Adrian Ghenie’s ‘wet paint’ lot, The Bridge (2015), which sold for $3.3 million in 2016 at Christie’s in New York – just one year after its creation date.
I’m really excited about our new market analysis, Wet Paint Market Report 2015-2019. It’s a good one and one that was different for us to design, analyze, and write. In this report we’ve looked at art works that have been put up for auction within 3 years or less of their creation dates. These paintings (and also sculptures, photography, and works on paper) have changed hands faster than the paint can dry.
Generally, when talking about a ‘wet paint’ market the term ‘flipping’ is often mentioned. For some in the art world, flipping is a dirty word and denotes speculative buying practices that can harm artists’ careers, especially those just emerging. Flipping can often lead to rapid run-ups in auction prices, which results in a shift in an artist’s career trajectory causing a temporary disequilibrium between economic and cultural value associated with the artist’s market. We outline this in-depth in our Wet Paint Market Report. A strong case study often used when discussing the impacts of flipping is Zombie Formalism – a term coined by artist and critic, Walter Robinson in 2014 to describe a group of young artists who received unprecedented market speculation.
Beginning in 2011, artworks grounded in Abstract Expressionism that incorporated ‘theatrics’ (such as employing fire extinguishers or deploying chewing gum) created buzz in the art world. Critics, like Jerry Saltz, described the works as ‘easily digestible’, ‘decorator-friendly’, and ‘tailor-made for instant digital distribution and viewing’ – a.k.a. Zombie Formalism was made for the market and appealed to the masses, not those who were privy to the inner-workings of the art world. This new group of work arose at an opportune moment when young, new-comer collectors were looking to invest in alternative assets like art. And as a result of speculative practices, ‘bidding wars sent individual works to totals more than 3,000% beyond their prices just two years earlier’.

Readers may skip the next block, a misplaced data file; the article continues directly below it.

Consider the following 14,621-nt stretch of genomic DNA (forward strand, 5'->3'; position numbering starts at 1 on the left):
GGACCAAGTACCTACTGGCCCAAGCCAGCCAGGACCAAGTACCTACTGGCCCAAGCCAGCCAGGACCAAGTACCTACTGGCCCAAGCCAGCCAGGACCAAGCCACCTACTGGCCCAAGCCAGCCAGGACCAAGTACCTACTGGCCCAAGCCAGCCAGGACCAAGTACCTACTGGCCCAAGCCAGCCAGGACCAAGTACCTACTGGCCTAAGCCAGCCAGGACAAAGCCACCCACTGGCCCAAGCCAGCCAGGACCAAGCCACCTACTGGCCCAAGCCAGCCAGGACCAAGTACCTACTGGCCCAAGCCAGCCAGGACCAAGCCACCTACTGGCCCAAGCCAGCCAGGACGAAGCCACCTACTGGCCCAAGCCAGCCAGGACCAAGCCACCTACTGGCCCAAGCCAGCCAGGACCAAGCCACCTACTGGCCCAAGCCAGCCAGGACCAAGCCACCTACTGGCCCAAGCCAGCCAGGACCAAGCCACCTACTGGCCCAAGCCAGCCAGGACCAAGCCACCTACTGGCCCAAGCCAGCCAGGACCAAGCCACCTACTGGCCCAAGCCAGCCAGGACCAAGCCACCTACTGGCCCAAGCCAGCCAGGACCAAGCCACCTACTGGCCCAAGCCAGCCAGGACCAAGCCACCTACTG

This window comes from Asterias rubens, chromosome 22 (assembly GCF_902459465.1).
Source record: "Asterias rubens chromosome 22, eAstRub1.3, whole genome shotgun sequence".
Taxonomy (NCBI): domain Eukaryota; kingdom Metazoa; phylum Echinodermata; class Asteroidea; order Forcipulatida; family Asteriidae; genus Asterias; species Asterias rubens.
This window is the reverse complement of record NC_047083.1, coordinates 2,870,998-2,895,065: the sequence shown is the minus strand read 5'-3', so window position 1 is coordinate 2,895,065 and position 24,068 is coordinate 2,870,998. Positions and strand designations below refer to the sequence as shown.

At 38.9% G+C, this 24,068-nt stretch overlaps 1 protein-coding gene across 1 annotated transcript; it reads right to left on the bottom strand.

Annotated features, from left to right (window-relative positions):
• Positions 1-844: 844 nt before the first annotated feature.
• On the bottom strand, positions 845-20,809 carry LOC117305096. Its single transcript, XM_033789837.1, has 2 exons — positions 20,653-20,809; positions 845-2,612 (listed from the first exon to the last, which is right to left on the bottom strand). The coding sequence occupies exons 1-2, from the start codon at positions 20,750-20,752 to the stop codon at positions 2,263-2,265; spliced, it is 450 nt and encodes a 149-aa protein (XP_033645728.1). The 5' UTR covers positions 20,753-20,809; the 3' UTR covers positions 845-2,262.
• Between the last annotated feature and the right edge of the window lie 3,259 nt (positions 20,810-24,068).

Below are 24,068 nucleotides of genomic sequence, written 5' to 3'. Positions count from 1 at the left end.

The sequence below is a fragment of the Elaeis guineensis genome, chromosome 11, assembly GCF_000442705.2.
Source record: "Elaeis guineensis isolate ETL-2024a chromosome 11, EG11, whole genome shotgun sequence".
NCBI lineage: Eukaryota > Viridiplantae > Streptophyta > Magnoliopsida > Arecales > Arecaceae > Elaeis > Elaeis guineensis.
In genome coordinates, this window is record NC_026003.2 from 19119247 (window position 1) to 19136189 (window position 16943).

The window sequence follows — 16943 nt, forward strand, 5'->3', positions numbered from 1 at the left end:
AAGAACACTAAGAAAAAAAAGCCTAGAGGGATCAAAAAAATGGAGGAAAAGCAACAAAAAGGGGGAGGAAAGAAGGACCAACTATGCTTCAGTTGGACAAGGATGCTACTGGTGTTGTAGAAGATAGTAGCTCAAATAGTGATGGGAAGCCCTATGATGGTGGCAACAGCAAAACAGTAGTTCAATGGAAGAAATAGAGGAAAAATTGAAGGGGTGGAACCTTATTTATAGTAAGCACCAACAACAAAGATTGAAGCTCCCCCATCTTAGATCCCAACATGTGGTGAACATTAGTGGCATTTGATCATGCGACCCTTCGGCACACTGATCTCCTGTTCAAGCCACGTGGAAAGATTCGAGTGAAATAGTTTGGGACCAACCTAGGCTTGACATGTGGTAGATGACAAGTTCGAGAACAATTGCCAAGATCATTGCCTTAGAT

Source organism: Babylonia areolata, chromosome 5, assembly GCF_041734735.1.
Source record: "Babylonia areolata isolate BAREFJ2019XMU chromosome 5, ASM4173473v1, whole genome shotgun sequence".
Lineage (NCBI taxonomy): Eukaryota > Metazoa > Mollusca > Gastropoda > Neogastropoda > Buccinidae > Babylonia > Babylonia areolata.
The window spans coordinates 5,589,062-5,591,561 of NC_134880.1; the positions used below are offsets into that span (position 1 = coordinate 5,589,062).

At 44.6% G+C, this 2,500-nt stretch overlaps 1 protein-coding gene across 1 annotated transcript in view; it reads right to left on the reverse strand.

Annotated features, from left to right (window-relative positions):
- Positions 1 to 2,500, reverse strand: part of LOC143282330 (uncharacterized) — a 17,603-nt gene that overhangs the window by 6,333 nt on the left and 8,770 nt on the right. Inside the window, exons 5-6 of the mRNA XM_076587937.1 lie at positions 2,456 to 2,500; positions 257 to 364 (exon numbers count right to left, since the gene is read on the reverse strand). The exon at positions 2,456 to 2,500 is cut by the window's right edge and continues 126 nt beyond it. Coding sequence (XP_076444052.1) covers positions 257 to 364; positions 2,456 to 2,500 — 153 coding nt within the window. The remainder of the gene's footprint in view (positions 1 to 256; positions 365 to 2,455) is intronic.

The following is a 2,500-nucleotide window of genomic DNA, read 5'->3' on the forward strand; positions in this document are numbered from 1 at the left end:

But by 2015, the tides had changed. And many of the young artists caught in the flipping cross-fire were met with a non-existent, toppling market. Proving that extreme and quick success is not sustainable without the foundations of institutional and discursive support. The Zombie Formalists (as identified by critics and press coverage, and outlined by Artnet) include: Tauba Auerbach (b. 1981), Oscar Murillo (b. 1986), Alex Israel (b. 1982), David Ostrowski (b. 1981), Lucien Smith (b. 1989), Dan Rees (b. 1982), Chen Fei (b. 1983), Jacob Kassay (b. 1984), Wyatt Kahn (b. 1983), Nick Darmstaedter (b. 1988), Israel Lund (b. 1980), Hugh Scott-Douglas (b.1988), Ethan Cook (b.1983), Parker Ito (b. 1986) and Angel Otero (b.1981). This isn’t to say that all of these artists’ markets have suffered the consequences of market speculation – in fact, Tauba Auerbach featured very positively in our May 2020 Contemporary Art Market Confidence Report, both in short- and long-term confidence rankings.